Saturday, May 25, 2013
By Bill Nemitz firstname.lastname@example.org
How much would you be willing to give to a complete stranger in dire need?
Portland Press Herald file photo by John Ewing
How about a kidney?
"I've never been a person that's wanted to broadcast my need," said Andy Loman in the quiet of his Augusta home last week. "I've always been a little bit uncomfortable with that."
But desperate times call for desperate measures. Thus, while most Mainers celebrated Valentine's Day on Thursday, Loman found himself fixated on the fact that it was also National Donor Day.
As in organ donors.
"There are five stages of kidney failure, and I'm in stage four," Loman explained. "I'm seriously compromised."
When he last appeared in this column, on New Year's Day in 2010, Loman, now 65, was a man reborn.
A heart attack, suffered in 2008 while working out at his local gym, had left him at death's door with a ventricular assist device implanted in his abdomen. For 13 seemingly endless months, the constantly whirring pump picked up where his damaged heart left off.
Then in April 2009, a 40-year-old man near Worcester, Mass., died and his family agreed to donate all of his organs. The man's heart now beats inside Loman's chest.
"A day doesn't go by that I don't think about my heart donor," said Loman, who reached out via letter to thank the man's family but never heard back. Their grief, he suspects, prevents them from responding.
For Loman, meanwhile, life was once again good.
A licensed clinical social worker, he went on with his work as manager of co-occurring disorders treatment at Spring Harbor Hospital in Westbrook and at the state's Riverview Psychiatric Center in Augusta.
He resumed his vigorous daily exercise regimen, volunteered at the Maine State Museum in Augusta, taught medical students part-time at Maine Medical Center in Portland and even accepted an appointment to the Augusta Historic Preservation Commission.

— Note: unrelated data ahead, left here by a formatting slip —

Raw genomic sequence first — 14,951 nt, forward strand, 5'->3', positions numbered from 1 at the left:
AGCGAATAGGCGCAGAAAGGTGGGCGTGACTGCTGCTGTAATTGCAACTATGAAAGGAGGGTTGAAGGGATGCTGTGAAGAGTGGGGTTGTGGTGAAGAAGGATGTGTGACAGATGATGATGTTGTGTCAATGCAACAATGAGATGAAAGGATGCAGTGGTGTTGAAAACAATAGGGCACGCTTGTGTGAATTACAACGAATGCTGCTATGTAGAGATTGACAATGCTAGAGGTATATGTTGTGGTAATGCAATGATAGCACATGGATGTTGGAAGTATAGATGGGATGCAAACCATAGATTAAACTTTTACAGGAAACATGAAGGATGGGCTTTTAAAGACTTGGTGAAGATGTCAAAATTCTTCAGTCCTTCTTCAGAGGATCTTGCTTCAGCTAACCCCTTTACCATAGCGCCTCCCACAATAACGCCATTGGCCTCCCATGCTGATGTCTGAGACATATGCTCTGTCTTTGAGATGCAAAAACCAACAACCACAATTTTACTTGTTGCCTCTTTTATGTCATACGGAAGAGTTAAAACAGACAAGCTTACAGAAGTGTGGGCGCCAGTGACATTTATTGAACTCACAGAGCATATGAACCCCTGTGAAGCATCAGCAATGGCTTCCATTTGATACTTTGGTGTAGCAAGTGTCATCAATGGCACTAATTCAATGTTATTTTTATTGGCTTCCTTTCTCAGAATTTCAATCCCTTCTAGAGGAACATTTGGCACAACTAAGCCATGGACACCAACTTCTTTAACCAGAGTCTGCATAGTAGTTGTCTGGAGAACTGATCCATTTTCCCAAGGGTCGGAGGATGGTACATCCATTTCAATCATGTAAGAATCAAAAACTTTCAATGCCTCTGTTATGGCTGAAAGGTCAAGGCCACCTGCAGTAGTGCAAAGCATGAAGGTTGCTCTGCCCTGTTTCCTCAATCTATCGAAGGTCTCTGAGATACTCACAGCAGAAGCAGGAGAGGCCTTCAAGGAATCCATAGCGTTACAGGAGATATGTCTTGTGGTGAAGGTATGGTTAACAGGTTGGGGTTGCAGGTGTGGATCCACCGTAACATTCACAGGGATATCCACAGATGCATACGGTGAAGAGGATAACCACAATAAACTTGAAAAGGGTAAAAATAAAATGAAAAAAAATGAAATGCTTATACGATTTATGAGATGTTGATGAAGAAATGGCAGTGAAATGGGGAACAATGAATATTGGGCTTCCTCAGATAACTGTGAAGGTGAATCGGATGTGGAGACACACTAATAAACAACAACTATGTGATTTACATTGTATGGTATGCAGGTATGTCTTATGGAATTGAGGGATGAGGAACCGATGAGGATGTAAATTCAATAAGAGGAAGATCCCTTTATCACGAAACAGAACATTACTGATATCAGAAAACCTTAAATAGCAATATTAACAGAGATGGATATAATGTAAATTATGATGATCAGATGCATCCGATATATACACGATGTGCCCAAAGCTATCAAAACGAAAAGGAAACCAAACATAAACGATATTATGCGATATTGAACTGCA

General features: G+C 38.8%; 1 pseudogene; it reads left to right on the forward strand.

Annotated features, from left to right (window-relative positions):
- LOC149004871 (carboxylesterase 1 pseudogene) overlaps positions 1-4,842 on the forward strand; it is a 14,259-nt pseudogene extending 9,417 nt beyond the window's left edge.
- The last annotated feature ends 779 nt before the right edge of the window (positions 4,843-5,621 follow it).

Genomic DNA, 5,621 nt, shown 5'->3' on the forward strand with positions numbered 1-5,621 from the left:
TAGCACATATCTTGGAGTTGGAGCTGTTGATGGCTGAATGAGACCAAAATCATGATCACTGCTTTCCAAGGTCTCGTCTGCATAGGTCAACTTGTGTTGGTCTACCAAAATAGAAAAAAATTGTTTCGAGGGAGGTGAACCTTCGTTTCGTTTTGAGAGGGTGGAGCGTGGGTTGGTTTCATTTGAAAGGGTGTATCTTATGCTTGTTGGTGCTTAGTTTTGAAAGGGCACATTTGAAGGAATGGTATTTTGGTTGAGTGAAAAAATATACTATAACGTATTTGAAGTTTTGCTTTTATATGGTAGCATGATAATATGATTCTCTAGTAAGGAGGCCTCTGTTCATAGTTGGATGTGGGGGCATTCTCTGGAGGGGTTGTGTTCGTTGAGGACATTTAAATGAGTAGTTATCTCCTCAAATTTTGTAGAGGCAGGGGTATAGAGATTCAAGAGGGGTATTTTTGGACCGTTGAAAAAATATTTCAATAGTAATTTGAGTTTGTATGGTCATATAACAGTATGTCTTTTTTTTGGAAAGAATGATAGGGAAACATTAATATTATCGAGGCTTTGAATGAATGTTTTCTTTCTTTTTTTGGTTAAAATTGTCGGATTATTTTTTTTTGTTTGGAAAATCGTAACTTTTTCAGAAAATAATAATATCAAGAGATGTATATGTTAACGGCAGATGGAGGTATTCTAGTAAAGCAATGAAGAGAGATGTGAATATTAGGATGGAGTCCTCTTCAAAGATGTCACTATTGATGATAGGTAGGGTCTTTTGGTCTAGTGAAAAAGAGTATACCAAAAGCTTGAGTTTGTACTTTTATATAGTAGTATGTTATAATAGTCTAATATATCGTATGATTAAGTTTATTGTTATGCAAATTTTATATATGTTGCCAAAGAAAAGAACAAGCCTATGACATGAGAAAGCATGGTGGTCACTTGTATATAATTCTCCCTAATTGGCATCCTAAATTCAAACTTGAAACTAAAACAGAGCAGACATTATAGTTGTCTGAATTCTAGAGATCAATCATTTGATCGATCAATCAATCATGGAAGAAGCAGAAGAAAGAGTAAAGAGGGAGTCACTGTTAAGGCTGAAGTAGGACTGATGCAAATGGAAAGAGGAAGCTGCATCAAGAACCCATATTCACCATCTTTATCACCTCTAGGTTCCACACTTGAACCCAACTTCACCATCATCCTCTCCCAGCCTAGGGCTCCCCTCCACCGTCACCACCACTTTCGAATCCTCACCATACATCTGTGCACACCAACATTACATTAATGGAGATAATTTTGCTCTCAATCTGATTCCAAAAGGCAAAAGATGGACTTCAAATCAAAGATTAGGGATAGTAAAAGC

But even as his new heart worked like a charm, Loman's kidneys were in decline. Damaged by the heart attack and ensuing treatment, they've deteriorated to the point that his creatinine count -- a measure of how well the kidney is removing waste from the body -- is now twice what it should be.
Meaning, as Loman's nephrologist recently told him, he soon will find himself on another transplant waiting list -- the one for kidneys.
But this time is different.
Heart transplants obviously depend on someone else's demise. Yet "live donor" kidney transplants -- while we each have two, we can get by perfectly well with just one -- happen to the tune of more than 5,000 nationally per year, according to the U.S. Department of Health and Human Services' Organ Procurement and Transplantation Network.
Some are "directed" donations, meaning a patient obtains a new kidney directly from a relative or friend with the same blood type and a compatible immune system.
Others involve "paired" donations in which a patient and directed donor whose blood types don't match pair up with a compatible couple in the same situation and, all in the same day, swap donated kidneys so each patient gets a match.
Then there are the "altruistic" donors who simply step up and offer a kidney to whomever might need one.
"Personally, I've been working with living donors for six years now and every single one of them are awesome human beings," said Roxanne Taylor, living-donation coordinator for Maine Medical Center's Maine Transplant Program.
"They're heroes," agreed Mary Biggar, the program's pre-transplant coordinator.
They're also outnumbered: Maine Medical Center performed 44 kidney transplants last year. But as of last week, 103 names filled the Maine Transplant Program's waiting list.
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